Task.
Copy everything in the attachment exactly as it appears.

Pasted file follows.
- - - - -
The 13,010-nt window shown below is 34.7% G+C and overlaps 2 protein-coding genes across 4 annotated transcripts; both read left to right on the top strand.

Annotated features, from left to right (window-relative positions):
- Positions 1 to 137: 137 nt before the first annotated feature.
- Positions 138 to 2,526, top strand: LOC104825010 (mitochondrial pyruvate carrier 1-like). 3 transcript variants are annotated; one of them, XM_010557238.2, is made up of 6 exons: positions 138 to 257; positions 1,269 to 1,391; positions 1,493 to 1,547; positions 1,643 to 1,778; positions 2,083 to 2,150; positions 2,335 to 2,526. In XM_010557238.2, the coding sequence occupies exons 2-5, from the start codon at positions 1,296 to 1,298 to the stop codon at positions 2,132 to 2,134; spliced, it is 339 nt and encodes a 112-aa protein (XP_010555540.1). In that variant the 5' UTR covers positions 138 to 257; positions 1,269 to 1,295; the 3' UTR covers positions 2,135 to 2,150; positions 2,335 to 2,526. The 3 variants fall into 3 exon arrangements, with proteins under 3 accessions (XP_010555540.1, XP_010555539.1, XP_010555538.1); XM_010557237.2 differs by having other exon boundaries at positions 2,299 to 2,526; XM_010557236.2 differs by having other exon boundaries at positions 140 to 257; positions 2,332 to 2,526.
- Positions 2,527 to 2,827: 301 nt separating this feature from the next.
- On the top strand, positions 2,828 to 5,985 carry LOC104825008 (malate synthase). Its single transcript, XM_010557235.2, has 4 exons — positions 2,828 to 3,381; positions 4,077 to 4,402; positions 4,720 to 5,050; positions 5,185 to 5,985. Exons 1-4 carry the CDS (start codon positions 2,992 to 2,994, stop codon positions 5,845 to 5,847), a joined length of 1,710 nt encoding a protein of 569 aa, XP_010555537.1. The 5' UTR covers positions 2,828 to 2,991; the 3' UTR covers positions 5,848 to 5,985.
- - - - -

The 13,010-nt window shown below is 34.7% G+C and overlaps 2 protein-coding genes across 4 annotated transcripts; both read left to right on the top strand.

Annotated features, from left to right (window-relative positions):
- Positions 1 to 137: 137 nt before the first annotated feature.
- Positions 138 to 2,526, top strand: LOC104825010 (mitochondrial pyruvate carrier 1-like). 3 transcript variants are annotated; one of them, XM_010557238.2, is made up of 6 exons: positions 138 to 257; positions 1,269 to 1,391; positions 1,493 to 1,547; positions 1,643 to 1,778; positions 2,083 to 2,150; positions 2,335 to 2,526. In XM_010557238.2, the coding sequence occupies exons 2-5, from the start codon at positions 1,296 to 1,298 to the stop codon at positions 2,132 to 2,134; spliced, it is 339 nt and encodes a 112-aa protein (XP_010555540.1). In that variant the 5' UTR covers positions 138 to 257; positions 1,269 to 1,295; the 3' UTR covers positions 2,135 to 2,150; positions 2,335 to 2,526. The 3 variants fall into 3 exon arrangements, with proteins under 3 accessions (XP_010555540.1, XP_010555539.1, XP_010555538.1); XM_010557237.2 differs by having other exon boundaries at positions 2,299 to 2,526; XM_010557236.2 differs by having other exon boundaries at positions 140 to 257; positions 2,332 to 2,526.
- Positions 2,527 to 2,827: 301 nt separating this feature from the next.
- On the top strand, positions 2,828 to 5,985 carry LOC104825008 (malate synthase). Its single transcript, XM_010557235.2, has 4 exons — positions 2,828 to 3,381; positions 4,077 to 4,402; positions 4,720 to 5,050; positions 5,185 to 5,985. Exons 1-4 carry the CDS (start codon positions 2,992 to 2,994, stop codon positions 5,845 to 5,847), a joined length of 1,710 nt encoding a protein of 569 aa, XP_010555537.1. The 5' UTR covers positions 2,828 to 2,991; the 3' UTR covers positions 5,848 to 5,985.